The derailment of the Delhi-Dibrugarh Rajdhani Express on Wednesday at Golden Ganj station (75 km from Patna) near Chapra that claimed four lives may have been worse but for the Linke-Hofmann-Busch (LHB) coaches, according to experts and former railways officials.
A railways spokesperson said the derailment did not lead to coaches climbing each other, which usually happens in such cases. This was attributed to the LHB coach design.
An inquiry by the safety commissioner has been ordered.
The coaches have been designed by Germany’s LHB. The railways have 800 such coaches. The technology has been localised and the four coach factories are expected to start production by 2016 churning 4,000 coaches a year. The coach factory in Kapurthala (Punjab) makes 300-400 coaches a year. Around 43,000 conventional coaches have been made over 50 years. These make 80 per cent of overall passenger coaches. They can be disposed after their life span of 25 years. The conventional coaches lack anti-climbing features, important not only during collisions but also during derailments. LHB coaches have stronger couplings that prevent climbing on each other. Panels have suggested for any speed over 110 km per hour, such coaches be used.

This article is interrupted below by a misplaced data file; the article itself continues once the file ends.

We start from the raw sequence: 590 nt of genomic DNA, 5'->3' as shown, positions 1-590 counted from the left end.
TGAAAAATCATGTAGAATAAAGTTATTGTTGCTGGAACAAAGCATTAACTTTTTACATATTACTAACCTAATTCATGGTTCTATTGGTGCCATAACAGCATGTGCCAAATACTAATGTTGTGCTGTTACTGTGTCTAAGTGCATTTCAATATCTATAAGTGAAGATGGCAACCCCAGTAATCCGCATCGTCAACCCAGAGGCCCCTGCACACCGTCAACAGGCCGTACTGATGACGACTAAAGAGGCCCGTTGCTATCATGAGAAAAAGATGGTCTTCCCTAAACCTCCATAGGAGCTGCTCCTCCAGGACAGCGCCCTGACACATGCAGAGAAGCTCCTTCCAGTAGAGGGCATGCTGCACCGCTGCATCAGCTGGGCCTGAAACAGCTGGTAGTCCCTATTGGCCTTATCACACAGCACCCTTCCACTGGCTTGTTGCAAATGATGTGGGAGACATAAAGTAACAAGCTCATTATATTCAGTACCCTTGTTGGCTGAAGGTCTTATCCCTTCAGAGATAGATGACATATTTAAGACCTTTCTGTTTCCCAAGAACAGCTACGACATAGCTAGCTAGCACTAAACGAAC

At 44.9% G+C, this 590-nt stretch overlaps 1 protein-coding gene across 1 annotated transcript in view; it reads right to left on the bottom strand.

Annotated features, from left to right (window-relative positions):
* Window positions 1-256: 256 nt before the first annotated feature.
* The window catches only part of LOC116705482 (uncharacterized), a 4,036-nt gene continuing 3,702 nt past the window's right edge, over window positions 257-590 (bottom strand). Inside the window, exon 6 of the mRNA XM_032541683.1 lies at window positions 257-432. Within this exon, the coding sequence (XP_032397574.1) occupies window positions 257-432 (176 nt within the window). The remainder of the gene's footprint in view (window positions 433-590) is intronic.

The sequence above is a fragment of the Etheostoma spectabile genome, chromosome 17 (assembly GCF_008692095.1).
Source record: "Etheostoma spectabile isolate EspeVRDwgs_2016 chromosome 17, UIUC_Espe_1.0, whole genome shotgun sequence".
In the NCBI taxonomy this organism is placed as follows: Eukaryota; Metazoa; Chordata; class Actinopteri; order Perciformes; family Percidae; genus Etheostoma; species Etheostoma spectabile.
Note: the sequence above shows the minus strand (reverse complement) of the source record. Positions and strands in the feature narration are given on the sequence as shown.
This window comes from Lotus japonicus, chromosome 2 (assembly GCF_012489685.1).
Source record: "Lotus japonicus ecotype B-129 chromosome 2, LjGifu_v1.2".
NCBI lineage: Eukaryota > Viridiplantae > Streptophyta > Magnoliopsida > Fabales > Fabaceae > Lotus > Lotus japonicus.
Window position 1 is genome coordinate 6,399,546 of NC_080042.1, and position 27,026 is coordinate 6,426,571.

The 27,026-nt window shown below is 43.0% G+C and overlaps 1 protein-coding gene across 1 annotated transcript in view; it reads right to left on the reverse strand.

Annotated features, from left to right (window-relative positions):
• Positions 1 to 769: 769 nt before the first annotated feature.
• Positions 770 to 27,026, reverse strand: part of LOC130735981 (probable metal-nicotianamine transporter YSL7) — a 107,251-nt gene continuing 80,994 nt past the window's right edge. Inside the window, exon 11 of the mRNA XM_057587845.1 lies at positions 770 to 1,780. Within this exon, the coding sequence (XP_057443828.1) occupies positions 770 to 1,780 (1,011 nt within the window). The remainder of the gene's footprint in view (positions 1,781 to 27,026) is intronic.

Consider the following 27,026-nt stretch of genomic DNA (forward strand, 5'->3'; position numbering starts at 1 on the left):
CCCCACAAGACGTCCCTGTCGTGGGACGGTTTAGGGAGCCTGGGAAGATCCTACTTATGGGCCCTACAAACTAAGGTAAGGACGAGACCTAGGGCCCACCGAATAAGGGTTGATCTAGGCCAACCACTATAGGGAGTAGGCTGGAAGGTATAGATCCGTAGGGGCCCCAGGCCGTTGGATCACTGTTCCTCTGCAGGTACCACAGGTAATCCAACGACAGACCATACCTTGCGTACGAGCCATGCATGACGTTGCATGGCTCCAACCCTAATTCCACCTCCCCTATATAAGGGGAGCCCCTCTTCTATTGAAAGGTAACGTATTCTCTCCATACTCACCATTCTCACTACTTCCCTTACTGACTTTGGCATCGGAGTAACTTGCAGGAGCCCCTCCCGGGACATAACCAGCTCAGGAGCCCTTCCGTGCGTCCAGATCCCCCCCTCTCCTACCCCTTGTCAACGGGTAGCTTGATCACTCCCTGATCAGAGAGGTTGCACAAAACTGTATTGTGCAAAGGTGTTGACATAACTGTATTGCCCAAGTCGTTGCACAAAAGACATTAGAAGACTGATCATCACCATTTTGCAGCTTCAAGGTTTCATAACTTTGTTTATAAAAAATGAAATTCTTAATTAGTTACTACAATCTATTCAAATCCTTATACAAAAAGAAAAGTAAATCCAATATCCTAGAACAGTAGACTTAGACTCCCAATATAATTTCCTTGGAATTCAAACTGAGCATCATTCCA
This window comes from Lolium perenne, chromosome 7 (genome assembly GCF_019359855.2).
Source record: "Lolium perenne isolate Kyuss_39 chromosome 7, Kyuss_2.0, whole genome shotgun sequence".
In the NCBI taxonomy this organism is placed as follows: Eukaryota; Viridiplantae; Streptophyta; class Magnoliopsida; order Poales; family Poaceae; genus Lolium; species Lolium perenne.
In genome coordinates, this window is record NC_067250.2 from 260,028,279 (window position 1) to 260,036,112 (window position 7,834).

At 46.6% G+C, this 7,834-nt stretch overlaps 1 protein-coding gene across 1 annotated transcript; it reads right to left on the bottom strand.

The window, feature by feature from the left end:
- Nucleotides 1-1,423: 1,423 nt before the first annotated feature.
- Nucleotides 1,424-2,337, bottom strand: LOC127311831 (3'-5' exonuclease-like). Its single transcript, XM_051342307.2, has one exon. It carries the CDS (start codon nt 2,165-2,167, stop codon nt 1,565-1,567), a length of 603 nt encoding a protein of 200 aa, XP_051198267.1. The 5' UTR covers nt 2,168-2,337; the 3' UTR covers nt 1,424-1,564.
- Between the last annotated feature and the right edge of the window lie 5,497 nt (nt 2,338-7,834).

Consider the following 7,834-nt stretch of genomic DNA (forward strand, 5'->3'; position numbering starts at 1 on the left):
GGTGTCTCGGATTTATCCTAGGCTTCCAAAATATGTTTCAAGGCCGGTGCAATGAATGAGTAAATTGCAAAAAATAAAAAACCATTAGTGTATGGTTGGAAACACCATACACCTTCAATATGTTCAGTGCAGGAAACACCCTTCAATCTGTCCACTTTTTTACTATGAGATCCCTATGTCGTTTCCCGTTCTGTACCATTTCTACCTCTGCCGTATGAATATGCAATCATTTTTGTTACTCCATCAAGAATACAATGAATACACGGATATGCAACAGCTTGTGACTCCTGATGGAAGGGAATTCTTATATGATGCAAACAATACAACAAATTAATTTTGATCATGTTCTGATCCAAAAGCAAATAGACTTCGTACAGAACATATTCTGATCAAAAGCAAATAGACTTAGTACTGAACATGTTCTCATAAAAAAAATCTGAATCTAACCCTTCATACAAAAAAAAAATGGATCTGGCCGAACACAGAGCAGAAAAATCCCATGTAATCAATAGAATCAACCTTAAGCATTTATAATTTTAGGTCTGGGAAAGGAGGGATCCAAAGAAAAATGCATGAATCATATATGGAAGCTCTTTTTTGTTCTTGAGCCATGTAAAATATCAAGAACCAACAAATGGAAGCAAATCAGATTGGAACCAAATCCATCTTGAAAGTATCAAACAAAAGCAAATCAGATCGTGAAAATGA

The Kakodkar panel on safety had suggested stopping the production of ordinary coaches and moving to LHB ones. A complete shift will cost Rs 10,000 crore. The panel suggested the railways shift in five years. But railways’ officials say at the current pace it will take 30 years for a switch.
Abhay Agarwal, partner, infrastructure, and public-private partnership advisor, EY, said, “It’s high time we focus on bringing investment in railways not only for modernisation but also for better safety.”
Other than the cost concerns and questions over the disposal and usage of existing fleet has kept the plans at bay. Currently, Research Design and Standard Organization (RDSO) is also working to develop ways to make use of ICF coaches sustainable.